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Re: Deterministic ln(x) approximation

Post by pgimeno » Mon Jan 13, 2020 7:16 pm

wolfboyft wrote:
Sun Jan 12, 2020 3:52 pm
What range will b be in? What's the resolution of the table?
Actually, forget that. I forgot we have math.frexp. This returns a mantissa between 0.5 and 1, and an exponent for a base of 2, i.e. it returns two numbers that are the decomposition of the input to the form m*2^x (m being the mantissa and x the exponent) with 0.5 <= m < 1. Actually if the input is negative or zero, so is m, so be careful to give an error in that case.

Multiplying the mantissa by 2 gives you a number in the 1..2 range, as required by the algorithm, so we use this instead:

original number = m*2^x = (m*2)*2^(x-1) (taking one of the twos from the power and "attaching" it to m)

Now, taking logarithms at both sides:

ln(original number) = ln(m*2^x) = ln((m*2)*2^(x-1))

... = ln(m*2) + ln(2^(x-1)) (because the logarithm of the product is the sum of the logarithms)

... = ln(m*2) + (x-1)*ln(2) (because the logarithm of a power is the exponent times the logarithm of the base)

and we can stop there. Have the value of ln(2) precalculated (edit: that's 0.6931471805599453), multiply that by the exponent minus 1, and add that to the result of the algorithm as applied to twice the mantissa. There's only a catch: if m is 0.5, m*2 is 1, and the ln algorithm is not prepared to work for that input, but we know that ln(1) = 0 so you can make that a special case and just return (x-1)*ln(2) if that happens.

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wolfboyft
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Re: Deterministic ln(x) approximation

Post by wolfboyft » Fri Jan 17, 2020 11:09 am

Sorry I'm late replying, but... thank you!!!
I got it done. Thank you so much :-)

Code: Select all

-- x raised to an integer is not deterministic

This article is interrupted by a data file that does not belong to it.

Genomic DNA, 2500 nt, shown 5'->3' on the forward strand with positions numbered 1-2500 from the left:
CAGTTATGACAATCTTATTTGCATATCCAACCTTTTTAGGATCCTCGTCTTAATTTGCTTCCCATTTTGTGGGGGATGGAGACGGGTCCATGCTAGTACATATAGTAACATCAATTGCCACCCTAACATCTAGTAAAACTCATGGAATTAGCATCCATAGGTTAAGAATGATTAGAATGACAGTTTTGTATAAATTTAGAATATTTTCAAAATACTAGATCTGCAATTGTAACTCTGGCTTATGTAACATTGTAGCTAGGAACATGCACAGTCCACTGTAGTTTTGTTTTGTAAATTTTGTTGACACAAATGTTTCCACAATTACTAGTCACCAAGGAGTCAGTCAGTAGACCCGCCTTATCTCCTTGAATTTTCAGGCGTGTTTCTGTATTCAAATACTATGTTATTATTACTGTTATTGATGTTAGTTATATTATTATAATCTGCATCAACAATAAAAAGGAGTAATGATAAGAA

local function intPow(x, n) -- Exponentiation by squaring
	if n == 0 then
		return 1
	elseif n < 0 then
		x = 1 / x
		n = -n
	end
	local y = 1
	while n > 1 do
		if n % 2 == 0 then -- even
			n = n / 2
		else -- odd
			y = x * y
			n = (n - 1) / 2
		end
		x = x * x
	end
	return x * y
end

local function exp(x)
	local xint, xfract = modf(x)
	local exint = intPow(e, xint)
	local exfract = 1 + xfract + (xfract*xfract / 2) + (xfract*xfract*xfract / 6) + (xfract*xfract*xfract*xfract / 24) -- for n = 0, 4 sum xfract^n/n!
	return exint * exfract -- e ^ (xint + xfract)
end

local log
do
	local powerTable = { -- 1+2^-i
		1.5, 1.25, 1.125, 1.0625, 1.03125, 1.015625, 1.0078125, 1.00390625, 1.001953125, 1.0009765625, 1.00048828125, 1.000244140625, 1.0001220703125, 1.00006103515625, 1.000030517578125
	}
	local logTable = { -- log(1+2^-i)
		0.40546510810816438486, 0.22314355131420976486, 0.11778303565638345574, 0.06062462181643483994, 0.03077165866675368733, 0.01550418653596525448, 0.00778214044205494896, 0.00389864041565732289, 0.00195122013126174934, 0.00097608597305545892, 0.00048816207950135119, 0.00024411082752736271, 0.00012206286252567737, 0.00006103329368063853, 0.00003051711247318638
	}
	local ln2 = 0.69314718055994530942 -- log(2)
	function log(x)
		local xmant, xexp = frexp(x)
		if xmant == 0.5 then
			return ln2 * (xexp-1)
		end
		local arg = xmant * 2
		local prod = 1
		local sum = 0
		for i = 1, 15 do
			local prod2 = prod * powerTable[i]
			if prod2 < arg then
				prod = prod2
				sum = sum + logTable[i]
			end
		end
		return sum + ln2 * (xexp - 1)
	end
end

-- NOTE: Pretty big error magnification... :-/
local function pow(x, y)
	return exp(log(x)*y)
end
I wasn't sure that x^int was deterministic because the IEEE 754 standard doesn't mention that, only that x^numberInGeneral was recommended.
Tachytaenius

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wolfboyft
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Re: Deterministic ln(x) approximation

Post by wolfboyft » Fri Jan 17, 2020 5:31 pm

Huh. Replacing that pow with

Code: Select all

local function pow(x, y)
	local yint, yfract = modf(y)
	local xyint = intPow(x, yint)
	local xyfract = exp(log(x)*yfract)
	return xyint * xyfract -- x ^ (yint + yfract)
end
leaves me with some serious error magnification too. I plotted abs(systempow(x, 1.5) - mypow(x, 1.5))

Now: https://i.imgur.com/eMvQv86.png
Original: https://i.imgur.com/N2VFBIV.png

It's ok tho, I probably won't even use that function much.
I'll do some research some other time.
Tachytaenius